"Many authorities do not currently have funding or sufficient staff to track the occurrence of the pest," he told Horticulture Week.
"It is becoming increasingly clear that ideas of eradicating the pest or geographically holding the line are becoming unrealistic, and in the long term we are going to have to live with and manage the presence of OPM to its natural range in the UK."
He added: "Whilst natural control via parasites may be developing and research may help us in many ways, it looks inevitable at present that the problem will become far more widespread - despite the best efforts of many organisations and individuals including many LTOA London member authorities."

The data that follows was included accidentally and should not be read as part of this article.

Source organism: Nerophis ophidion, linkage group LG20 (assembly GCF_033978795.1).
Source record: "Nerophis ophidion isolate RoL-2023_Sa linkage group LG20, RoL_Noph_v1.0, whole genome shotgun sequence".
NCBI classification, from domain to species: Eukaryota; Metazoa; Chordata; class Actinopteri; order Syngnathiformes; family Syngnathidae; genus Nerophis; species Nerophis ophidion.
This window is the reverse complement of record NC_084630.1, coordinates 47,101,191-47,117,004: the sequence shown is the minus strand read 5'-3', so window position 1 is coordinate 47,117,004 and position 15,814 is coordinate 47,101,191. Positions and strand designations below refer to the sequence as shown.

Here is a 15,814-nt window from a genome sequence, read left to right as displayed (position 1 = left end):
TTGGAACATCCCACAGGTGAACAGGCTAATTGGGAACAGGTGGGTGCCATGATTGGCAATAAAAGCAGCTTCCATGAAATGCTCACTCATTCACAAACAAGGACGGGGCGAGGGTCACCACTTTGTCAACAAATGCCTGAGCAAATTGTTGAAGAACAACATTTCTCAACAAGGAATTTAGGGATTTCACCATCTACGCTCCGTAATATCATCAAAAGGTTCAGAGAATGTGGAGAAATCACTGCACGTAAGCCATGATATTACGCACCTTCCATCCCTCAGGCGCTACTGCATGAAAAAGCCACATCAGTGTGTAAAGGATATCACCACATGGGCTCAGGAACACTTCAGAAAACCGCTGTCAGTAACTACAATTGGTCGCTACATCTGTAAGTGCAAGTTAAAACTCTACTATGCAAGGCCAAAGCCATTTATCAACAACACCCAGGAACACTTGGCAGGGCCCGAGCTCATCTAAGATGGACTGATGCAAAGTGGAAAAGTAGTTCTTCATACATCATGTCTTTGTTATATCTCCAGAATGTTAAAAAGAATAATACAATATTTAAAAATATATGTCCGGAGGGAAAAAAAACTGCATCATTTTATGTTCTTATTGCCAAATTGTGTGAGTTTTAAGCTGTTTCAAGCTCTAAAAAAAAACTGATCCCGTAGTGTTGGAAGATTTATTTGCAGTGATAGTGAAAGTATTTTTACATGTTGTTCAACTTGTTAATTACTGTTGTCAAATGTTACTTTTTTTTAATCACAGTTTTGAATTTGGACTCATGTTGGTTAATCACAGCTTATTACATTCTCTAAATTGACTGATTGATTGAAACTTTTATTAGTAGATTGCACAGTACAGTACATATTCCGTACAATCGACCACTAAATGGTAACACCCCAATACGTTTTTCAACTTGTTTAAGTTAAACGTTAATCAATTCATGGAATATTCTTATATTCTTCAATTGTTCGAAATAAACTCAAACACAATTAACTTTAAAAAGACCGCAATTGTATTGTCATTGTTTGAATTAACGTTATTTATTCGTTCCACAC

A map (above) published in September 2018 by the Forestry Commission, which is co-ordinating the response to the pest, shows it to be present in nearly all London boroughs, as well as in several authorities outside of London for the first time.
"As the perimeter of the outbreak recedes concentrically from London, the area affected grows at a greater rate," Lofthouse noted.
Arboricultural manager for a south London borough, Dave Lofthouse is a former LTOA chair and member of its OPM working party. He co-authored its 2015 OPM position statement, which questioned at the time whether the policy of control and containment outside the Core Zone, shown in red on the above map, was "realistic".